Abused Family Finds Sense of Closure in Court Case
Stepfather Pleaded No Contest 20 Years after Molestation
By Jon Frank
Virginian-Pilot (Norfolk, VA)
April 27, 1998
He held a Ph.D. in educational counseling, wrote books and regularly published articles in professional journals. College professor Eugene Walter Kelly Jr. was the ideal academician. And during the 1970s, when Kelly came home to his stepchildren in the Virginia Beach area of Kempsville, he would talk about the great people academics study: poets, philosophers, men of science, pillars of human history.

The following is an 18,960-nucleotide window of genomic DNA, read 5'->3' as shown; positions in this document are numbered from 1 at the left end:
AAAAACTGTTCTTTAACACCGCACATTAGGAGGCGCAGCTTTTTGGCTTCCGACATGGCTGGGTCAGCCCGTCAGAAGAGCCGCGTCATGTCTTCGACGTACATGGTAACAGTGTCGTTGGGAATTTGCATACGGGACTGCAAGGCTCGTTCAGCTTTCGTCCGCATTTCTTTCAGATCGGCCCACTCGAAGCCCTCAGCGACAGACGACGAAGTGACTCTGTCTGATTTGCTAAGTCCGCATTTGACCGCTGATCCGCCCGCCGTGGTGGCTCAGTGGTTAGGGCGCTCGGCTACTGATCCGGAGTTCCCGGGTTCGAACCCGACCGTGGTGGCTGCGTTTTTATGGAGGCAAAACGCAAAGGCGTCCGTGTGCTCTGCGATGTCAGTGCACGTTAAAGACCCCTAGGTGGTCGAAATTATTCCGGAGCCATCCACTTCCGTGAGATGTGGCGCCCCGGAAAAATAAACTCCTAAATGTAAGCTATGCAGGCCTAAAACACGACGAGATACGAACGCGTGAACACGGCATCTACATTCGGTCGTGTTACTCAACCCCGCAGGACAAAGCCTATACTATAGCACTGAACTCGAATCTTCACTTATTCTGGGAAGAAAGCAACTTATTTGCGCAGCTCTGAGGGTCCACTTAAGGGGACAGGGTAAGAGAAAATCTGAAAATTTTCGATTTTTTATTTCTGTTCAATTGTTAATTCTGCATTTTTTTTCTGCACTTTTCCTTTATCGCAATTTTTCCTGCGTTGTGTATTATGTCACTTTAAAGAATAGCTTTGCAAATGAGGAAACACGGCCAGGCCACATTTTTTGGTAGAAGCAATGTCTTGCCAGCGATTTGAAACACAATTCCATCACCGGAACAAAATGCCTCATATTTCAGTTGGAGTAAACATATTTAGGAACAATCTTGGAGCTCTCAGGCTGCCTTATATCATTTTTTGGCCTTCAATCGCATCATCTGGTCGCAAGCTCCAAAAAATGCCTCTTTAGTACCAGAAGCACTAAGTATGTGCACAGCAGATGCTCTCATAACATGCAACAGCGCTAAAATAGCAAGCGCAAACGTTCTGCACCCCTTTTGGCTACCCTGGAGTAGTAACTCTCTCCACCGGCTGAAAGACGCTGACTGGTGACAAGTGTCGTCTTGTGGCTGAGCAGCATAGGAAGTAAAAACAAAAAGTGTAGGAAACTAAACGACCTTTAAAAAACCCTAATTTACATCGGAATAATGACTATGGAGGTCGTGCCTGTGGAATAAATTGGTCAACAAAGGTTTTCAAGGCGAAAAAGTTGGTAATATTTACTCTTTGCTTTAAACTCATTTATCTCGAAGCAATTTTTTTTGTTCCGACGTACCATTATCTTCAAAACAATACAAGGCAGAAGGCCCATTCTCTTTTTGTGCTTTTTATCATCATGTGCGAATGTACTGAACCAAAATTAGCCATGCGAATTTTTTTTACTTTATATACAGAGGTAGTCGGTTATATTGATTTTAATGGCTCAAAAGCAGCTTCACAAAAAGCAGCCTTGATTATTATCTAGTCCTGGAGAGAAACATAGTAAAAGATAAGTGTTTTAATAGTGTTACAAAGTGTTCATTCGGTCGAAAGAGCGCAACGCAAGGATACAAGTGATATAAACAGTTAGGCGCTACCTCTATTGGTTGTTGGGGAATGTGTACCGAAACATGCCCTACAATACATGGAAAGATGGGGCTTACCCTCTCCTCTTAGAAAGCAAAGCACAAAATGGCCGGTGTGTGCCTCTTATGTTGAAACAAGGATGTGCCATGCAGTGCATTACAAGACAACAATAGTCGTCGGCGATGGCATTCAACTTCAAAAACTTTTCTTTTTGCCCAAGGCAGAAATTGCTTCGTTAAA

One of Kelly's favorites was Julius Caesar, the Roman military leader and statesman. His stepchildren remember that Kelly often quoted to them from Caesar's "divide and conquer" philosophy of military and political warfare. But Kelly's penchant for quoting Caesar was not simply a display of his educational accomplishments. It was a description of Kelly's diabolical attempt to destroy the young family that he ostensibly was helping to raise, they are now convinced. He used the military philosophy of Caesar to divide and conquer hisown family, setting them one against the other. He did it to manipulate their emotions, control their minds and sexually abuse his two stepchildren, the family said in an interview last week. It wasn't until years later that the family members fully realized what he had done. "He was very manipulative and controlling," remembered his stepson David. "He encouraged fighting," recalled his stepdaughter Amy. "I remember telling my children to beware of the monsters in society," said Kelly's former wife Betty, who divorced him in 1980 after learning that he had been sexually abusing her children. "Then I found out that there had been a monster right here in the house. We were locking a monster up in the house with us every night." Last week, Kelly finally was brought to justice for those sins of more than 20 years ago. The 62-year-old professor of counseling at George Washington University pleaded no contest in Circuit Court to two felony molesting charges and was sentenced to three years suspended. Although the plea agreement allows him to avoid jail time, he must register with the state police as a sex offender. He also must re-register every six months. If he fails to do so, he may face an additional criminal charge, said Circuit Judge A. Bonwill Shockley. That is a far cry from the kind of harsh punishment child molesters often receive. But it is victory enough for the family he terrorized for much of the 1970s, said his ex-wife and his stepchildren. They agreed to be interviewed last week as long as their last names were not published. They say Virginia's sex-offender registry provides peace of mind for them to continue the healing process made necessary by the wounds Kelly inflicted more than two decades ago. The law not only keeps track of people who have a history of abusing children, it also often provides a degree of closure to those who have already been victimized. "The thing I wanted the most was for him to be a registered sex offender," said Betty, an educator who lives and works in Hampton Roads. "So every parent who lives in his neighborhood won't send their kids to his house to play." Kelly met Betty when both were students at the University of South Carolina during the late 1960s. He was a former Roman Catholic priest studying education and counseling. She was getting her master's degree in counseling and working in the school system. They were married in 1968. Kelly eventually adopted Betty's two children from a prior marriage, Amy and David. Although Betty had no idea at the time, in retrospect she came to believe that Kelly had a sinister plan from the very beginning. "He married me for my salary and my children," Betty said. The family eventually moved to Virginia Beach, and Kelly began teaching at Old Dominion University. He eventually became a chairman in the university's Darden School of Education. It was when Amy and David were about 12 years old that Kelly began abusing his stepchildren. He abused Amy in her bedroom, in the den and in a clothes closet. He attempted to abuse David when the boy was asleep. For years the abuse had been a festering sore in the family. Kelly kept family members from sharing what was happening to them in a variety of ways, including isolating them from friends and erecting a facade of normalcy that obscured the truth and confused everyone but him. For Betty, her marital relationship seemed almost ideal. Kelly and Betty had two children of their own, and Kelly's career in education was advancing nicely. "We don't look for evil in the people that we love," Betty said. Even with the abuse, Amy thought her stepfather was her best friend in the family. She was young and impressionable and Kelly managed to drive a wedge between her and her mother. "He told me that my mother hated me," Amy, now 37, remembered. He tried to convince his stepdaughter that having sex with him was all right because he was not her biological father. Kelly got around David's opposition by attacking him in his sleep. The attacks ended only when David bit Kelly after awakening and finding himself being abused. The children kept private the secret that they unknowingly shared until 1979, when David approached his sister when they were at home in Virginia Beach. "I said: 'Gene has been messing with me,' " recalled David, now 39, who is single and lives in Hampton Roads. " 'Has he been doing stuff to you?' " When his sister answered yes, David went to his mother, who immediately confronted Kelly. "I told him that I was taking my wedding ring off and I was divorcing him," Betty recalled. Betty said that learning of the abuse "hit me like a ton of bricks. I thought I had a good marriage. I thought I was raising four children successfully and happily. I mean wham, from nowhere, my life just died. My marriage died, everything died." Betty never remarried. It took 15 years before the family Eugene Kelly wounded began to confront the past. During that time, David, Amy and Betty kept Eugene Kelly's real character a secret. The were silent because "we were trying to put it behind us and get on with our lives," David said. Their silence allowed Kelly to succeed as a tenured professor at George Washington University in Washington. He remarried, fathered a child and started a new life. But in 1995, Kelly sent a Christmas card to Amy's children, along with a package of gifts. The card told Amy's children that their grandfather was eager to be with them. The children were about 10 years old, close to the same age Amy was when her stepfather began abusing her. "I went off the deep end," recalled Amy, a business administrator who lives and works in Hampton Roads. "I sent it all back to him and went into hiding." She also sent him a written message. "I wrote that he was the personification of the devil to do something like this when the family was trying to heal itself," Amy recalled. Her fear was that Kelly was trying to start a relationship with her children that would turn into more sexual abuse. "Everybody was upset by it," remembered David, who by this time had earned a master's degree and understood the trauma that his family had suffered. "He had put his dirty handprints on Christmas." A therapist David was seeing suggested that discussing and confronting the past abuse was the only way that the family would ever heal. "He encouraged me to come forward," David said. After David discussed it with his mother and Amy, the three approached the Virginia Beach Police Department. Working with the police, Betty made phone contact with her ex-husband, hoping to get Kelly to implicate himself. In an extraordinary admission, Kelly confessed during the 1996 telephone conversation. Kelly's candor during the telephone conversation surprised his former wife, who had divorced him 16 years earlier. "It absolutely blew me away," Betty said. "Before this, he had always sneeringly said, 'What harm have I done?' He always displayed an arrogance over the years indicating that 'I can do as I want.' " Betty says she has no idea why he decided to be so truthful, but the taped conversation formed the basis of the case against Kelly, along with an interview conducted by a Virginia Beach detective in 1997 at Kelly's Alexandria home. Kelly's ex-wife and stepchildren say the passage of time made the decision to prosecute easier. Society today is much more open to confronting the reality of incest and child abuse than it was in the 1970s. "I wish I had been able to do this 20 years ago," David said. "But 20 years ago would have been a whole lot harder than it is today." A spokesman for George Washington University said last week that Kelly was placed on administrative leave after his conviction. George Washington University is reviewing the situation, the spokesman said, and soon should have a decision. "I think it is safe to say we don't want to drag this out," he said. Many people tried to encourage David, Amy and Betty to drop the legal action against Kelly after news of his indictment last May became public. His public reputation was extensive, and his friends were numerous. "A lot of people said we should turn the other cheek and forgive him," David said. "But if a rattlesnake wants to come in and play in your house, you have to protect the children."